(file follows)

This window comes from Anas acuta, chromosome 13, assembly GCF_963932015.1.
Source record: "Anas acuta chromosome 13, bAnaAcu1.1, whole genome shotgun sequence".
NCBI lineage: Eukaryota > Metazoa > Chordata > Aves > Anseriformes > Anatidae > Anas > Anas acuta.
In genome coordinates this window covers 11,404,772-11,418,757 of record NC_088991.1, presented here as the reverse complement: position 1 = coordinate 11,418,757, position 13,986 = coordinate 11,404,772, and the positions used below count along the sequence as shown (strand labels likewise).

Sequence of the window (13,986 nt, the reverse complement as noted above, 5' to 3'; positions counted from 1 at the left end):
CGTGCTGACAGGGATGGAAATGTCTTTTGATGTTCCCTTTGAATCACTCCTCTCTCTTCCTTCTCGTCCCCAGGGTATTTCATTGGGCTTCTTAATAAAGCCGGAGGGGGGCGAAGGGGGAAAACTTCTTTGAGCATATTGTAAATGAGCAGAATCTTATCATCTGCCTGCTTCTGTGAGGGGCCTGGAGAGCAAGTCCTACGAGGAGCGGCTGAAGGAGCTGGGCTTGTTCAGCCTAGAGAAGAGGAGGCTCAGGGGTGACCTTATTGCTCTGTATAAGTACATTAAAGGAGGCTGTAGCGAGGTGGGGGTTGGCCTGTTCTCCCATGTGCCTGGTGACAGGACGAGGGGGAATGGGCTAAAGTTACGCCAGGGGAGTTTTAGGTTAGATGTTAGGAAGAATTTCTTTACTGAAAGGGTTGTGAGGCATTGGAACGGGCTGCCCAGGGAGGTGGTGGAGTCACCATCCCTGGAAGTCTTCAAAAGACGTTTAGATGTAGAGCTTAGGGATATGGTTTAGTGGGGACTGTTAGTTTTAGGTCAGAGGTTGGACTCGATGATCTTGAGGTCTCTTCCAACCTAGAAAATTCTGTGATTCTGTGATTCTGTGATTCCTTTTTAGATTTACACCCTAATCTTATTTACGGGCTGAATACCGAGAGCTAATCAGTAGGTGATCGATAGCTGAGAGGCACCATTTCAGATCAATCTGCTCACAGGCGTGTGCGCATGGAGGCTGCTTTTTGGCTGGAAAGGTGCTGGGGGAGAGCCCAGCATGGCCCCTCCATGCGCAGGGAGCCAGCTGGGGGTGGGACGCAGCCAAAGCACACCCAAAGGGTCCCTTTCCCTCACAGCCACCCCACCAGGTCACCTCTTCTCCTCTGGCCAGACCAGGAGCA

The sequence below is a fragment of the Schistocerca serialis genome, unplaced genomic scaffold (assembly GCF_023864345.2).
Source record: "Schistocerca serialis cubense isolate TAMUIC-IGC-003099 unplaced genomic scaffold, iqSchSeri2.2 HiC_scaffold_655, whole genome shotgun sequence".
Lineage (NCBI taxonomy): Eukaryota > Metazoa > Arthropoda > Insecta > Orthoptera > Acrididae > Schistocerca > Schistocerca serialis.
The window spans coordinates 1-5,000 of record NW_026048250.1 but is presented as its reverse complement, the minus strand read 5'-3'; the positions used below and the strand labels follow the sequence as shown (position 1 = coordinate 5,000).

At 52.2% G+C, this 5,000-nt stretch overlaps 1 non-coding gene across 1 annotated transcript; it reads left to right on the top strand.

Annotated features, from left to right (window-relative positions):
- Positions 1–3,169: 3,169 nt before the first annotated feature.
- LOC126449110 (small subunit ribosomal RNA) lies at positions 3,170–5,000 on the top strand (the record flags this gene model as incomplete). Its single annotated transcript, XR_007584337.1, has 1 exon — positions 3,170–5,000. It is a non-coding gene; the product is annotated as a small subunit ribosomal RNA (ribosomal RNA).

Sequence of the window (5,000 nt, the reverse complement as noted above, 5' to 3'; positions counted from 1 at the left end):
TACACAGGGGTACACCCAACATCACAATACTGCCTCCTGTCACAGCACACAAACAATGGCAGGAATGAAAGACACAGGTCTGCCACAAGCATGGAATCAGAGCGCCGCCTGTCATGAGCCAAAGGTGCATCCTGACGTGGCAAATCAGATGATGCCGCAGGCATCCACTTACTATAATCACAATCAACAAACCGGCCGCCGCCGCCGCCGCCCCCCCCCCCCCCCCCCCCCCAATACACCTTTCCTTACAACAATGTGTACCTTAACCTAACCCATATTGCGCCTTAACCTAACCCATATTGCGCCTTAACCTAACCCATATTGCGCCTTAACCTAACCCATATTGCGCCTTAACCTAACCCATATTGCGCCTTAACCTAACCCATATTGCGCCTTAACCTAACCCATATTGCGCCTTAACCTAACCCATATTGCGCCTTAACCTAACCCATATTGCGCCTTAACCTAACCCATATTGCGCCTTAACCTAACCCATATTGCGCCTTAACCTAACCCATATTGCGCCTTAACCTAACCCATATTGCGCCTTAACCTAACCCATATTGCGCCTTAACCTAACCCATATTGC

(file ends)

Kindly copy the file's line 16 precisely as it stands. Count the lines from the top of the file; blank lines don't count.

TACACAGGGGTACACCCAACATCACAATACTGCCTCCTGTCACAGCACACAAACAATGGCAGGAATGAAAGACACAGGTCTGCCACAAGCATGGAATCAGAGCGCCGCCTGTCATGAGCCAAAGGTGCATCCTGACGTGGCAAATCAGATGATGCCGCAGGCATCCACTTACTATAATCACAATCAACAAACCGGCCGCCGCCGCCGCCGCCCCCCCCCCCCCCCCCCCCCCAATACACCTTTCCTTACAACAATGTGTACCTTAACCTAACCCATATTGCGCCTTAACCTAACCCATATTGCGCCTTAACCTAACCCATATTGCGCCTTAACCTAACCCATATTGCGCCTTAACCTAACCCATATTGCGCCTTAACCTAACCCATATTGCGCCTTAACCTAACCCATATTGCGCCTTAACCTAACCCATATTGCGCCTTAACCTAACCCATATTGCGCCTTAACCTAACCCATATTGCGCCTTAACCTAACCCATATTGCGCCTTAACCTAACCCATATTGCGCCTTAACCTAACCCATATTGCGCCTTAACCTAACCCATATTGCGCCTTAACCTAACCCATATTGC